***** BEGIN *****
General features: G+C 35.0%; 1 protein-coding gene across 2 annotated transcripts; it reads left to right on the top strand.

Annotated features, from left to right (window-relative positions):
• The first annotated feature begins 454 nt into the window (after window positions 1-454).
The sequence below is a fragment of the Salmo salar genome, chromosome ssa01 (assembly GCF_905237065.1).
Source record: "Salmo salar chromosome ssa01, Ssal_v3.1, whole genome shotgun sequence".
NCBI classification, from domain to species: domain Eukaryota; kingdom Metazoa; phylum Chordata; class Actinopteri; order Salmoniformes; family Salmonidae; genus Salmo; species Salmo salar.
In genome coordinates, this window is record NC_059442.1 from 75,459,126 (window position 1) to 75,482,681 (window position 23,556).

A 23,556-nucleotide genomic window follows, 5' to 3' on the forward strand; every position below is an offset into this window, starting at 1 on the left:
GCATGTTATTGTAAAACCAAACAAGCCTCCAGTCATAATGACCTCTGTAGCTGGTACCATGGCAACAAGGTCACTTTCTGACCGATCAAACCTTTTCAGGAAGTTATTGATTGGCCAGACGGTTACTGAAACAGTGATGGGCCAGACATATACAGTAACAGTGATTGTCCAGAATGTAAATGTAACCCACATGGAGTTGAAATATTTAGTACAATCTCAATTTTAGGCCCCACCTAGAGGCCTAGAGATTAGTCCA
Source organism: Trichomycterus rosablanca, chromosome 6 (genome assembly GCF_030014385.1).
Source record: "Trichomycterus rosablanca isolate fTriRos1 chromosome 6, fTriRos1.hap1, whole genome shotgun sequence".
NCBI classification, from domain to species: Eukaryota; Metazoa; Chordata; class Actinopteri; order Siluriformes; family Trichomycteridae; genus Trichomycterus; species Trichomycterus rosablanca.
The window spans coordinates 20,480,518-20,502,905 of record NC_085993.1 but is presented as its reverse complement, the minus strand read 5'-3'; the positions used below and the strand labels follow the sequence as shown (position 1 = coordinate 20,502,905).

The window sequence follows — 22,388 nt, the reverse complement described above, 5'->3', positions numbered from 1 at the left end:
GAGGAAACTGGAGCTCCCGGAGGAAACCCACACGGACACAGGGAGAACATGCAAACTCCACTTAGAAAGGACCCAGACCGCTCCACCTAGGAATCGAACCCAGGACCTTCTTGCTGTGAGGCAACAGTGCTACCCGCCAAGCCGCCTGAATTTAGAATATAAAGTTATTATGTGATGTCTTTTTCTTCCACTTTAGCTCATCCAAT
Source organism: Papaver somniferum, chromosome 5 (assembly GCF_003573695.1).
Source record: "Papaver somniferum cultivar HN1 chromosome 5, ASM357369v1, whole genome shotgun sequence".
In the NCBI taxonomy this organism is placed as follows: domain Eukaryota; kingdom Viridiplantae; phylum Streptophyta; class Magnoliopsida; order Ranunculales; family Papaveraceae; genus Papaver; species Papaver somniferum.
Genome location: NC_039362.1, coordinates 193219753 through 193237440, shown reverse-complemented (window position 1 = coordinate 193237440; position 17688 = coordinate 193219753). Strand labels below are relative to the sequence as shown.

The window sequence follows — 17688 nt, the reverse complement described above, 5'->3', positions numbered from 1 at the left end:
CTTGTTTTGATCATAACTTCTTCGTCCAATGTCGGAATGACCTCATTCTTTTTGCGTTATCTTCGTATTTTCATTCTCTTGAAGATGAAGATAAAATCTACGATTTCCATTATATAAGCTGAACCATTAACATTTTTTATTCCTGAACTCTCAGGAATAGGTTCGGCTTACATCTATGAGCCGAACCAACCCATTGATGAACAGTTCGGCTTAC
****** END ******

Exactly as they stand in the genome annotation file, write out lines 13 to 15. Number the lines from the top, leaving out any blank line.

The window spans coordinates 20,480,518-20,502,905 of record NC_085993.1 but is presented as its reverse complement, the minus strand read 5'-3'; the positions used below and the strand labels follow the sequence as shown (position 1 = coordinate 20,502,905).

The window sequence follows — 22,388 nt, the reverse complement described above, 5'->3', positions numbered from 1 at the left end:
GAGGAAACTGGAGCTCCCGGAGGAAACCCACACGGACACAGGGAGAACATGCAAACTCCACTTAGAAAGGACCCAGACCGCTCCACCTAGGAATCGAACCCAGGACCTTCTTGCTGTGAGGCAACAGTGCTACCCGCCAAGCCGCCTGAATTTAGAATATAAAGTTATTATGTGATGTCTTTTTCTTCCACTTTAGCTCATCCAAT